Massachusetts is not the only locale for conservative resistance. Indeed, the great majority of states prohibit same-sex marriage either by statute or constitutional amendment. On the federal level, Congress is considering legislation that would restrict marriage to individuals of opposite gender, and some legislators favor an equivalent constitutional amendment. Such a disconnect between the growing number of employers offering domestic partnership benefits and the resistance to recognition of same-sex marriage by the public is symptomatic of the controversial nature of this topic.
Given this cauldron of turmoil, it's little wonder
many employers are opting to take a wait-and-see attitude.
Given this cauldron of turmoil, it's little wonder many employers are opting to take a wait-and-see attitude. While a paralysis of action may seem prudent to an employer faced with an ambiguous moral conundrum framed by a set of conflicting laws, delay puts human resources people in a difficult position. "At this point I am seeing human resources folks getting an onslaught of inquiries from employees that they do not know how to respond to because the corporate leaders have not yet made the necessary philosophical decisions," says Shwartz.
Delay only increases the level of confusion. "Humanresources professionals are telling me they want to do the right thing but they are not sure what that is," says Curtice, who is among the consultants who believe more states will join the ranks of those recognizing same-sex marriages. "I would say they are addressing the issue less as a value concept and more as a practical challenge. Most human resources people, after all, are diligent about protecting companies against unnecessary litigation."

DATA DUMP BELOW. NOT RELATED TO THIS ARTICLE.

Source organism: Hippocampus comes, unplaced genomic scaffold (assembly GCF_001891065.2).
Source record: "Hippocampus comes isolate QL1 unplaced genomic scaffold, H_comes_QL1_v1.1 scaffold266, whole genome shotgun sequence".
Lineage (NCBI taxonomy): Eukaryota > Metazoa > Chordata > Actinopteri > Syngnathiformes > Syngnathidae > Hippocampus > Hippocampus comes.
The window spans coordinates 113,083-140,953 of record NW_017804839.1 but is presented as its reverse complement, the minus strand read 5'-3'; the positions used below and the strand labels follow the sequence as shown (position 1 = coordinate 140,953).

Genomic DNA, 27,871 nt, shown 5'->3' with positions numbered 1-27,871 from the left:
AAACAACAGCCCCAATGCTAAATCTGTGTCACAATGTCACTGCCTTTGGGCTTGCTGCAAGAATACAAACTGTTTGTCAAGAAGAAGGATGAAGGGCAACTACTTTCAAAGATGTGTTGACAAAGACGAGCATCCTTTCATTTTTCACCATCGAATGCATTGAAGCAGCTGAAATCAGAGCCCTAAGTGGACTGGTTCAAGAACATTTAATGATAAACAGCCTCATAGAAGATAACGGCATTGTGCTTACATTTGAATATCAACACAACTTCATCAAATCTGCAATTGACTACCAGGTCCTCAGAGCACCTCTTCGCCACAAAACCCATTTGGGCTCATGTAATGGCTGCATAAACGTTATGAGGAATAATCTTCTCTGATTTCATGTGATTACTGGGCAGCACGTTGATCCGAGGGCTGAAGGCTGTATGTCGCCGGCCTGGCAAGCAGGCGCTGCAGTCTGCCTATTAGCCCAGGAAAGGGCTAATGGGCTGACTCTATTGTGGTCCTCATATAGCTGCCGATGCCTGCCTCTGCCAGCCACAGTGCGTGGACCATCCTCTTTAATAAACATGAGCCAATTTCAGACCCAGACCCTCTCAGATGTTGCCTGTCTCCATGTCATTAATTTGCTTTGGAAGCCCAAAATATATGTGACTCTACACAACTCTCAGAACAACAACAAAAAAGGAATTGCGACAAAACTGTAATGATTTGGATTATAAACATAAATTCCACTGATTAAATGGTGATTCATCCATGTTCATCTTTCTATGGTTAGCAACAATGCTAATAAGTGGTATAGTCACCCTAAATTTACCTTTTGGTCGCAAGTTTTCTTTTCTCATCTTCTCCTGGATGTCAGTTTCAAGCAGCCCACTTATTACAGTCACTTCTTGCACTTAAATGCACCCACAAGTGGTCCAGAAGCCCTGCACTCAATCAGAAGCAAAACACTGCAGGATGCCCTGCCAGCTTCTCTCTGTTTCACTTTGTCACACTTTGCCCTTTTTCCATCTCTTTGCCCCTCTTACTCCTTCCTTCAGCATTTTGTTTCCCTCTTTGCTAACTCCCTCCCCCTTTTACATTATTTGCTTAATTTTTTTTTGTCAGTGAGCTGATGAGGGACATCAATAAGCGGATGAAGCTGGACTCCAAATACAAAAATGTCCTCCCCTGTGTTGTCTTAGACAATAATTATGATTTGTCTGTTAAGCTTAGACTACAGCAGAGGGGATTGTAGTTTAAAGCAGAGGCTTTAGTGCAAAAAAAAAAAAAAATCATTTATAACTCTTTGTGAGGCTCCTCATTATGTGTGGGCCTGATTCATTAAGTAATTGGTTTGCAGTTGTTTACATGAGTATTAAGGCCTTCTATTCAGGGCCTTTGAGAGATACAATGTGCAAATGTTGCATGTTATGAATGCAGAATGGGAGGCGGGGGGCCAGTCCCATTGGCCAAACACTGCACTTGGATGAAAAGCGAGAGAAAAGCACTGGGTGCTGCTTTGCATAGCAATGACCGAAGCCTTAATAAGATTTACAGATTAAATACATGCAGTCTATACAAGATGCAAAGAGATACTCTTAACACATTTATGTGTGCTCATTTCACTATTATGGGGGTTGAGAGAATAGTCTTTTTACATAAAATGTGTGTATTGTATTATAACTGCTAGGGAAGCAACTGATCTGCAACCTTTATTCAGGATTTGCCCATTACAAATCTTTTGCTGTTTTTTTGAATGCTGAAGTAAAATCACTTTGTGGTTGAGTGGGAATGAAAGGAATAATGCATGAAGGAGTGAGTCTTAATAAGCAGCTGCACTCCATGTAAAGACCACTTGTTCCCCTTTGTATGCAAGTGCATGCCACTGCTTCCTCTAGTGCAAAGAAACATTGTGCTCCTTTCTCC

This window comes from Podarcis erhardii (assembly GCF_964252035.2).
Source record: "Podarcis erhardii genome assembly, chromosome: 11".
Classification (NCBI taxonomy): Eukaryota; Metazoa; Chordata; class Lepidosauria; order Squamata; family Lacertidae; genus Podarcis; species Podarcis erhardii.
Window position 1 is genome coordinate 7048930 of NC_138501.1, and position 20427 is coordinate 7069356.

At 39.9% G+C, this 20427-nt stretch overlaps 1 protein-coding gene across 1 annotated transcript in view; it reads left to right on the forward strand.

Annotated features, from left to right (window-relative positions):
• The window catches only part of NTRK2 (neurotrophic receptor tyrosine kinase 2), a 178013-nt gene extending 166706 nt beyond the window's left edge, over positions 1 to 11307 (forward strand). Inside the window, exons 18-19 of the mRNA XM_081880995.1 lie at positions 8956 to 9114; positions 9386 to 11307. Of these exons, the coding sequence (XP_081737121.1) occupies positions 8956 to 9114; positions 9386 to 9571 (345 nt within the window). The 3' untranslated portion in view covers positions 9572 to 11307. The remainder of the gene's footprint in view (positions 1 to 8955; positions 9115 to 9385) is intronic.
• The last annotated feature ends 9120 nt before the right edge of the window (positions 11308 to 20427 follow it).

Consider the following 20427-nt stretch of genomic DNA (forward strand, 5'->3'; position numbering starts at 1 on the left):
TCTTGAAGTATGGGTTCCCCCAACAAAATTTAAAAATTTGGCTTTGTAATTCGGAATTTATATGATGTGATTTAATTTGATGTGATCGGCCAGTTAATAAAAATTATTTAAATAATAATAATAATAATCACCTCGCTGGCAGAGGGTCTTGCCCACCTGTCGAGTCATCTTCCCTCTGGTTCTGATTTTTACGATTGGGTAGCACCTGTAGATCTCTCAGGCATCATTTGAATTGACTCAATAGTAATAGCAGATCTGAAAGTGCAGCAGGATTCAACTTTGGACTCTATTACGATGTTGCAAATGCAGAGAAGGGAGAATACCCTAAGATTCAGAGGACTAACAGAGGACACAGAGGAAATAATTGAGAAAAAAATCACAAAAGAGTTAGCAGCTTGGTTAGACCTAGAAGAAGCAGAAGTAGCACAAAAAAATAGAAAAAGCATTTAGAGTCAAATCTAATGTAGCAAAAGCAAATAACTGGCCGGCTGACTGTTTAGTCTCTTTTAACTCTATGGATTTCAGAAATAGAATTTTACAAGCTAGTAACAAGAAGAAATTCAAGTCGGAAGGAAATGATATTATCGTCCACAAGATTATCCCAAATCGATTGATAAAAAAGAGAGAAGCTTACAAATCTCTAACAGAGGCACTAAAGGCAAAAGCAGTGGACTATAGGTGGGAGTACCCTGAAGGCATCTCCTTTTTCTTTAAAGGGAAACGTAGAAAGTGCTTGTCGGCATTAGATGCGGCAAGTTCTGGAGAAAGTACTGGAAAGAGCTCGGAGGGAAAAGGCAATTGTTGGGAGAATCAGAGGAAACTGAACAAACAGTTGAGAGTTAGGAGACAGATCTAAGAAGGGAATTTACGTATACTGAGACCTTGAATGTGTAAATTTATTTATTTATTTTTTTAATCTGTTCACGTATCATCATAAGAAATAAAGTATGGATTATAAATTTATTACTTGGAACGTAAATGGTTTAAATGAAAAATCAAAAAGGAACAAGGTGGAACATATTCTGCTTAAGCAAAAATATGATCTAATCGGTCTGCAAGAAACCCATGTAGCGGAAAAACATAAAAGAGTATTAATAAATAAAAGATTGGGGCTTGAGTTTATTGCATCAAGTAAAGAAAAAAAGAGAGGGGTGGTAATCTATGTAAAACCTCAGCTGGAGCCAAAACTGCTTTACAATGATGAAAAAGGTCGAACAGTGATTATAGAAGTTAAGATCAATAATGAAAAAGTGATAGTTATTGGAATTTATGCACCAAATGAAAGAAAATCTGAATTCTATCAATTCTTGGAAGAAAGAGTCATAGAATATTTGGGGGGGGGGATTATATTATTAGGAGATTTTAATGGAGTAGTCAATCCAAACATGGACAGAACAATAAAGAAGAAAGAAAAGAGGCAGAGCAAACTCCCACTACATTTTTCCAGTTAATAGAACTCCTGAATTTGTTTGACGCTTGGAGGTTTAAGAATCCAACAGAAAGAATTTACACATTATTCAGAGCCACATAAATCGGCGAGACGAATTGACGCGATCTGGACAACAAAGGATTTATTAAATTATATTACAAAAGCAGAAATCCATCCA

In distilling the changing laws addressing same-sex marriage into productive personnel policies, human resources professionals face a delicate juggling act. Consideration must be given to the requirements and emotions of employees, the need to attract and keep the best people, conflicts between state and federal law, possible backlash from customers and the public and the possibility that more liberal state laws will be reversed or, conversely, more states will expand the concept of marriage to include individuals of the same gender. Finally, many expect that the federal DOMA law will be challenged in courts.
Despite this complex matrix of forces, employers need to make some hard decisions now to avoid problems down the road. "Companies which ignore this topic risk more than litigation," says Schwartz. "They also face a decline in employee morale. Companies will be unable to retain gay employees if they do the 'ostrich routine' on this issue."
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Phillip Perry (firstname.lastname@example.org) is a business writer who has spent more than 20 years writing about workplace psychology, employment law and marketing.